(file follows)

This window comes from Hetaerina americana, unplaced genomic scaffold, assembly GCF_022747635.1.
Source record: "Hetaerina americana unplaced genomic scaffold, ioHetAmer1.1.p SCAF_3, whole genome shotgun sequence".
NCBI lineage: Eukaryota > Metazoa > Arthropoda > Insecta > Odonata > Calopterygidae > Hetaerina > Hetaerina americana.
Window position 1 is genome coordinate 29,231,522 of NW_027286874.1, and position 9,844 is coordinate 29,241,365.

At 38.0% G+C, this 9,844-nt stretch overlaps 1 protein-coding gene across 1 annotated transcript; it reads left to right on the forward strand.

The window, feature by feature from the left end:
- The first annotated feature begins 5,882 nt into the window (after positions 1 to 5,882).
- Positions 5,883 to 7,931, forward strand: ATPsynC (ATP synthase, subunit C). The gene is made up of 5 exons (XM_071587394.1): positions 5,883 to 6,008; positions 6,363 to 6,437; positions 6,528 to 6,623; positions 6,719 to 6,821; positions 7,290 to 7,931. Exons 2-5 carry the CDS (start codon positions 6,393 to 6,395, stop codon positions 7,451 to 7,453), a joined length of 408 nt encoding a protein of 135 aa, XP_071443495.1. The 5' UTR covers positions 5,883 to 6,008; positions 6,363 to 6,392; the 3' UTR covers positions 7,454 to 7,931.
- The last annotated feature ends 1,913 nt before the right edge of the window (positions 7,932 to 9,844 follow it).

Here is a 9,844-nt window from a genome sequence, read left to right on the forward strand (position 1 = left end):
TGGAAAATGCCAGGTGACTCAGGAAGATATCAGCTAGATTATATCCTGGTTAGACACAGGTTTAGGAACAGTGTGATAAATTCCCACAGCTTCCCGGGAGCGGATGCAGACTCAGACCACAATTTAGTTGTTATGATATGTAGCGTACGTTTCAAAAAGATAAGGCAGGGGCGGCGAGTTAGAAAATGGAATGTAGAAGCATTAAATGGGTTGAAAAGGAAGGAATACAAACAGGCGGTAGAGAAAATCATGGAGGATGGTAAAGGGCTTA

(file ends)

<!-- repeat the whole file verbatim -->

This window comes from Hetaerina americana, unplaced genomic scaffold, assembly GCF_022747635.1.
Source record: "Hetaerina americana unplaced genomic scaffold, ioHetAmer1.1.p SCAF_3, whole genome shotgun sequence".
NCBI lineage: Eukaryota > Metazoa > Arthropoda > Insecta > Odonata > Calopterygidae > Hetaerina > Hetaerina americana.
Window position 1 is genome coordinate 29,231,522 of NW_027286874.1, and position 9,844 is coordinate 29,241,365.

At 38.0% G+C, this 9,844-nt stretch overlaps 1 protein-coding gene across 1 annotated transcript; it reads left to right on the forward strand.

The window, feature by feature from the left end:
- The first annotated feature begins 5,882 nt into the window (after positions 1 to 5,882).
- Positions 5,883 to 7,931, forward strand: ATPsynC (ATP synthase, subunit C). The gene is made up of 5 exons (XM_071587394.1): positions 5,883 to 6,008; positions 6,363 to 6,437; positions 6,528 to 6,623; positions 6,719 to 6,821; positions 7,290 to 7,931. Exons 2-5 carry the CDS (start codon positions 6,393 to 6,395, stop codon positions 7,451 to 7,453), a joined length of 408 nt encoding a protein of 135 aa, XP_071443495.1. The 5' UTR covers positions 5,883 to 6,008; positions 6,363 to 6,392; the 3' UTR covers positions 7,454 to 7,931.
- The last annotated feature ends 1,913 nt before the right edge of the window (positions 7,932 to 9,844 follow it).

Here is a 9,844-nt window from a genome sequence, read left to right on the forward strand (position 1 = left end):
TGGAAAATGCCAGGTGACTCAGGAAGATATCAGCTAGATTATATCCTGGTTAGACACAGGTTTAGGAACAGTGTGATAAATTCCCACAGCTTCCCGGGAGCGGATGCAGACTCAGACCACAATTTAGTTGTTATGATATGTAGCGTACGTTTCAAAAAGATAAGGCAGGGGCGGCGAGTTAGAAAATGGAATGTAGAAGCATTAAATGGGTTGAAAAGGAAGGAATACAAACAGGCGGTAGAGAAAATCATGGAGGATGGTAAAGGGCTTA